It is well known that washing hands for a surprisingly long time (30 seconds!) substantially reduces microbial contamination (Figure W1).
Unfortunately, people generally feel, psychologically speaking, that their hands are clean immediately upon rinsing them with even the slightest hint of water.
The challenge, therefore, is to encourage people to wash their hands for the recommended 30-ish seconds.
Although hand washing timers already exist, these are not sufficient—they don’t enforce the washing time.
To improve on the existing “hand washing timer” product, we will enhance the sink’s faucet with a “wash hands” button (Figure 2) that can control the faucet to perform pre-programmed behavior.
When the wash button is pressed, the tap performs the following actions (shown in timeline form in Figure 3):
- The tap turns on for ~5 seconds, allowing the user to get their hands wet.
- The tap turns down to a trickle for 20 seconds (allowing the user to wash their hands, but not providing enough water to wash off the soap)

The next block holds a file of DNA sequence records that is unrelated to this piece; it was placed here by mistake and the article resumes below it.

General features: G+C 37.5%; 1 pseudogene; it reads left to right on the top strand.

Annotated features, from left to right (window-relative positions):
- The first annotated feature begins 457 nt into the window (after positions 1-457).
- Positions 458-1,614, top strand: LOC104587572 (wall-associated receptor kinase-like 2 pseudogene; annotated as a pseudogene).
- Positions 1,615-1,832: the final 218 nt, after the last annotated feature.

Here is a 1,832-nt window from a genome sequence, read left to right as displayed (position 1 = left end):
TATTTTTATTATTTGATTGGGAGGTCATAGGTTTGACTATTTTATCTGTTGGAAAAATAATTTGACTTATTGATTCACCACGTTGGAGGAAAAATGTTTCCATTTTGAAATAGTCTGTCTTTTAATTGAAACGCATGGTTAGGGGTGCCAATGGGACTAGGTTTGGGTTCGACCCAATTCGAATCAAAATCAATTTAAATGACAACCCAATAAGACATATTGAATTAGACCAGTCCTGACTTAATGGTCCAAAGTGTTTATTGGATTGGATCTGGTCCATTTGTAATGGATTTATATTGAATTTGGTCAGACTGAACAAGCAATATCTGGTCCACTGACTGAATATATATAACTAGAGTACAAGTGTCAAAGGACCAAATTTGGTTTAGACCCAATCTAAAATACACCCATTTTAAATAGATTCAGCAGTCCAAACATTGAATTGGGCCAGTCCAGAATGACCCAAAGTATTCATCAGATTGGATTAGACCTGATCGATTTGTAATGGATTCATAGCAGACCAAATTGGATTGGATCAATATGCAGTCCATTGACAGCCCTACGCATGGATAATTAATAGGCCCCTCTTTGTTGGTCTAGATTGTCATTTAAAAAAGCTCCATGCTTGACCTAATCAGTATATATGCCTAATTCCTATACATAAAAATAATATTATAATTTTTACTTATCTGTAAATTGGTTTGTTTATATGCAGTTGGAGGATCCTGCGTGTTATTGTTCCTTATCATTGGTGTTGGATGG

- Finally, the tap turns on again, allowing the user to wash the soap off their hands.
Apparently water temperature doesn’t make a difference: “Contrary to popular belief however, scientific studies have shown that using warm water has no effect on reducing the microbial load on hands” (from https://en.wikipedia.org/wiki/Hand_washing). You can fact check that one yourself, if you want!
PROS: May reduce the spread of deadly deadly.
CONS: Could increase the rate of dry hands; this discomfort must be weighed against the severity of any to-be-prevented plagues.
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